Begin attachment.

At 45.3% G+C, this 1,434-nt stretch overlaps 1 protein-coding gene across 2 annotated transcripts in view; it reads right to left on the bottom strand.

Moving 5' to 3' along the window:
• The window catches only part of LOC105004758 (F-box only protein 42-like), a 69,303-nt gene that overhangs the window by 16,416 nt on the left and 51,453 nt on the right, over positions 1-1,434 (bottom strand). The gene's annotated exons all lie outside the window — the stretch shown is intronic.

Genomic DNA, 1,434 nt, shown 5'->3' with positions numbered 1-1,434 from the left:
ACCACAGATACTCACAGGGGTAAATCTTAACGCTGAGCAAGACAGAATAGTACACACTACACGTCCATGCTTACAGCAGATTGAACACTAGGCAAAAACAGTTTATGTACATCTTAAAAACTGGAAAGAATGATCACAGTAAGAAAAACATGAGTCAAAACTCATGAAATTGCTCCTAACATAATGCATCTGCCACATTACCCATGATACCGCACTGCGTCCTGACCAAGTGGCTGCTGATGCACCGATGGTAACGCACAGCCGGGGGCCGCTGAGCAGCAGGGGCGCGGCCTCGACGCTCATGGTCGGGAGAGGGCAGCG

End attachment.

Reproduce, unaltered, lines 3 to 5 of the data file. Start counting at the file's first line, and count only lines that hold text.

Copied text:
• The window catches only part of LOC105004758 (F-box only protein 42-like), a 69,303-nt gene that overhangs the window by 16,416 nt on the left and 51,453 nt on the right, over positions 1-1,434 (bottom strand). The gene's annotated exons all lie outside the window — the stretch shown is intronic.

Genomic DNA, 1,434 nt, shown 5'->3' with positions numbered 1-1,434 from the left:
ACCACAGATACTCACAGGGGTAAATCTTAACGCTGAGCAAGACAGAATAGTACACACTACACGTCCATGCTTACAGCAGATTGAACACTAGGCAAAAACAGTTTATGTACATCTTAAAAACTGGAAAGAATGATCACAGTAAGAAAAACATGAGTCAAAACTCATGAAATTGCTCCTAACATAATGCATCTGCCACATTACCCATGATACCGCACTGCGTCCTGACCAAGTGGCTGCTGATGCACCGATGGTAACGCACAGCCGGGGGCCGCTGAGCAGCAGGGGCGCGGCCTCGACGCTCATGGTCGGGAGAGGGCAGCG